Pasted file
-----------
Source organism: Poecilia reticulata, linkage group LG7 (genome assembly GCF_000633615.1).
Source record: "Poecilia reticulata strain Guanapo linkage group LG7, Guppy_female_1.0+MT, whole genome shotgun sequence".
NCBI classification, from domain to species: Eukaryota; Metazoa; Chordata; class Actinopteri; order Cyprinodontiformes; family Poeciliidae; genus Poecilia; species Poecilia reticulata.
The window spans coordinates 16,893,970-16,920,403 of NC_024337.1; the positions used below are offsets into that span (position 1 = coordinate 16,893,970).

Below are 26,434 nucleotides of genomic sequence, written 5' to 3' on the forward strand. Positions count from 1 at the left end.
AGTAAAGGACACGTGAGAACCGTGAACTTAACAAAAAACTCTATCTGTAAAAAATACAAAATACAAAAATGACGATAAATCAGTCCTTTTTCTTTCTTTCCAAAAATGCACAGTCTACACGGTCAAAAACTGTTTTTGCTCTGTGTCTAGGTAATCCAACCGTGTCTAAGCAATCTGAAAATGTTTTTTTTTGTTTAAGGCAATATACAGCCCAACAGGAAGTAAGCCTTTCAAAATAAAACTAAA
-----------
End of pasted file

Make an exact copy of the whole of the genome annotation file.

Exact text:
Source organism: Poecilia reticulata, linkage group LG7 (genome assembly GCF_000633615.1).
Source record: "Poecilia reticulata strain Guanapo linkage group LG7, Guppy_female_1.0+MT, whole genome shotgun sequence".
NCBI classification, from domain to species: Eukaryota; Metazoa; Chordata; class Actinopteri; order Cyprinodontiformes; family Poeciliidae; genus Poecilia; species Poecilia reticulata.
The window spans coordinates 16,893,970-16,920,403 of NC_024337.1; the positions used below are offsets into that span (position 1 = coordinate 16,893,970).

Below are 26,434 nucleotides of genomic sequence, written 5' to 3' on the forward strand. Positions count from 1 at the left end.
AGTAAAGGACACGTGAGAACCGTGAACTTAACAAAAAACTCTATCTGTAAAAAATACAAAATACAAAAATGACGATAAATCAGTCCTTTTTCTTTCTTTCCAAAAATGCACAGTCTACACGGTCAAAAACTGTTTTTGCTCTGTGTCTAGGTAATCCAACCGTGTCTAAGCAATCTGAAAATGTTTTTTTTTGTTTAAGGCAATATACAGCCCAACAGGAAGTAAGCCTTTCAAAATAAAACTAAA